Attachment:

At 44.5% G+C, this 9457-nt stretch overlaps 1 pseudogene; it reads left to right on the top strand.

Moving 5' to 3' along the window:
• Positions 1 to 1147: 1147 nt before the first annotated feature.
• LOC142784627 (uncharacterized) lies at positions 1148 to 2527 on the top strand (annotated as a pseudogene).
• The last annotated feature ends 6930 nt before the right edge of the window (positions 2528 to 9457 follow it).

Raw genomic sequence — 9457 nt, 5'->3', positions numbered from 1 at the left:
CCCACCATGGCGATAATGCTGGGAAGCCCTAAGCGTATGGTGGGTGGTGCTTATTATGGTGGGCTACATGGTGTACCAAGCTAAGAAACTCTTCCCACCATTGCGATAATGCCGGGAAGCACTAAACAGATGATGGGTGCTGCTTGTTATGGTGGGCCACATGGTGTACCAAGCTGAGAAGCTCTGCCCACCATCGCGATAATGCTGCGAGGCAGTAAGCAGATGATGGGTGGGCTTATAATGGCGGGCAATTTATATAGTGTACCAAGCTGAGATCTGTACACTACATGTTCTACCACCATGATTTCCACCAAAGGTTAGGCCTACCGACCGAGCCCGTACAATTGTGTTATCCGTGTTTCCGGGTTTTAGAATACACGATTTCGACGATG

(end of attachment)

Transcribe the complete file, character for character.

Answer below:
At 44.5% G+C, this 9457-nt stretch overlaps 1 pseudogene; it reads left to right on the top strand.

Moving 5' to 3' along the window:
• Positions 1 to 1147: 1147 nt before the first annotated feature.
• LOC142784627 (uncharacterized) lies at positions 1148 to 2527 on the top strand (annotated as a pseudogene).
• The last annotated feature ends 6930 nt before the right edge of the window (positions 2528 to 9457 follow it).

Raw genomic sequence — 9457 nt, 5'->3', positions numbered from 1 at the left:
CCCACCATGGCGATAATGCTGGGAAGCCCTAAGCGTATGGTGGGTGGTGCTTATTATGGTGGGCTACATGGTGTACCAAGCTAAGAAACTCTTCCCACCATTGCGATAATGCCGGGAAGCACTAAACAGATGATGGGTGCTGCTTGTTATGGTGGGCCACATGGTGTACCAAGCTGAGAAGCTCTGCCCACCATCGCGATAATGCTGCGAGGCAGTAAGCAGATGATGGGTGGGCTTATAATGGCGGGCAATTTATATAGTGTACCAAGCTGAGATCTGTACACTACATGTTCTACCACCATGATTTCCACCAAAGGTTAGGCCTACCGACCGAGCCCGTACAATTGTGTTATCCGTGTTTCCGGGTTTTAGAATACACGATTTCGACGATG